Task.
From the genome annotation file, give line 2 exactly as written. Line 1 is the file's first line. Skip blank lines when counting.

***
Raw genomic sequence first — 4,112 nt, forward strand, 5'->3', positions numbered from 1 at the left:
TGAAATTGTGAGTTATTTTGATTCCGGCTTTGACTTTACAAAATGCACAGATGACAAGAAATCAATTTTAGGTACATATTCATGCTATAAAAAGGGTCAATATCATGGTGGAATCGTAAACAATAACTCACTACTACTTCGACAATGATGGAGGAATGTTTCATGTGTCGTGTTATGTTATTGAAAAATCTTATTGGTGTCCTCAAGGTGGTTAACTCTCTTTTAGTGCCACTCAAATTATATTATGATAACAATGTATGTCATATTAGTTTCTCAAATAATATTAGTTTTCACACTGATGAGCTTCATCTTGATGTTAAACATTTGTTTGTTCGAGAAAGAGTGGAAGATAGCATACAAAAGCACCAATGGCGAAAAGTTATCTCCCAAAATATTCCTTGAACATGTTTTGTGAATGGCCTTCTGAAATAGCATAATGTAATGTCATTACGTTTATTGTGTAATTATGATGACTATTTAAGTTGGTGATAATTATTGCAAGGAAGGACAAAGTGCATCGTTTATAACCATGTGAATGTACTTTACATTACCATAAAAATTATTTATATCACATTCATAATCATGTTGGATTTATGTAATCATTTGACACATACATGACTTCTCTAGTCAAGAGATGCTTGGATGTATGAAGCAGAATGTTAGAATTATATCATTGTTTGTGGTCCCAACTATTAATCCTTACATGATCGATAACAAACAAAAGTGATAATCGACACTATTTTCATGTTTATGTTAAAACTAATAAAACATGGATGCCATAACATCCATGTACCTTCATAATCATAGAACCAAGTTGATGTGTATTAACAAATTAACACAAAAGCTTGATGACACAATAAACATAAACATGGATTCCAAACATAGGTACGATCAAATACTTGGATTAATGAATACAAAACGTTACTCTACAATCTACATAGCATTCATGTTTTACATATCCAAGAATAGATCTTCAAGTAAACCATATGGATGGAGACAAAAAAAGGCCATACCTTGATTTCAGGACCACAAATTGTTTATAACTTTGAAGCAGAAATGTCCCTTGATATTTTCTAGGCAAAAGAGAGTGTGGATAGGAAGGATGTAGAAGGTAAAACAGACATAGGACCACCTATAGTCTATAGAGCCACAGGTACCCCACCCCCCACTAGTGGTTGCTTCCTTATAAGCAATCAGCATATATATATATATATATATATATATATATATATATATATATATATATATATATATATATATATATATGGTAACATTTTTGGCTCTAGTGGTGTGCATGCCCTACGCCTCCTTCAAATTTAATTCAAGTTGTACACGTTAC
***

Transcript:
TGAAATTGTGAGTTATTTTGATTCCGGCTTTGACTTTACAAAATGCACAGATGACAAGAAATCAATTTTAGGTACATATTCATGCTATAAAAAGGGTCAATATCATGGTGGAATCGTAAACAATAACTCACTACTACTTCGACAATGATGGAGGAATGTTTCATGTGTCGTGTTATGTTATTGAAAAATCTTATTGGTGTCCTCAAGGTGGTTAACTCTCTTTTAGTGCCACTCAAATTATATTATGATAACAATGTATGTCATATTAGTTTCTCAAATAATATTAGTTTTCACACTGATGAGCTTCATCTTGATGTTAAACATTTGTTTGTTCGAGAAAGAGTGGAAGATAGCATACAAAAGCACCAATGGCGAAAAGTTATCTCCCAAAATATTCCTTGAACATGTTTTGTGAATGGCCTTCTGAAATAGCATAATGTAATGTCATTACGTTTATTGTGTAATTATGATGACTATTTAAGTTGGTGATAATTATTGCAAGGAAGGACAAAGTGCATCGTTTATAACCATGTGAATGTACTTTACATTACCATAAAAATTATTTATATCACATTCATAATCATGTTGGATTTATGTAATCATTTGACACATACATGACTTCTCTAGTCAAGAGATGCTTGGATGTATGAAGCAGAATGTTAGAATTATATCATTGTTTGTGGTCCCAACTATTAATCCTTACATGATCGATAACAAACAAAAGTGATAATCGACACTATTTTCATGTTTATGTTAAAACTAATAAAACATGGATGCCATAACATCCATGTACCTTCATAATCATAGAACCAAGTTGATGTGTATTAACAAATTAACACAAAAGCTTGATGACACAATAAACATAAACATGGATTCCAAACATAGGTACGATCAAATACTTGGATTAATGAATACAAAACGTTACTCTACAATCTACATAGCATTCATGTTTTACATATCCAAGAATAGATCTTCAAGTAAACCATATGGATGGAGACAAAAAAAGGCCATACCTTGATTTCAGGACCACAAATTGTTTATAACTTTGAAGCAGAAATGTCCCTTGATATTTTCTAGGCAAAAGAGAGTGTGGATAGGAAGGATGTAGAAGGTAAAACAGACATAGGACCACCTATAGTCTATAGAGCCACAGGTACCCCACCCCCCACTAGTGGTTGCTTCCTTATAAGCAATCAGCATATATATATATATATATATATATATATATATATATATATATATATATATATATATATATATATATATGGTAACATTTTTGGCTCTAGTGGTGTGCATGCCCTACGCCTCCTTCAAATTTAATTCAAGTTGTACACGTTAC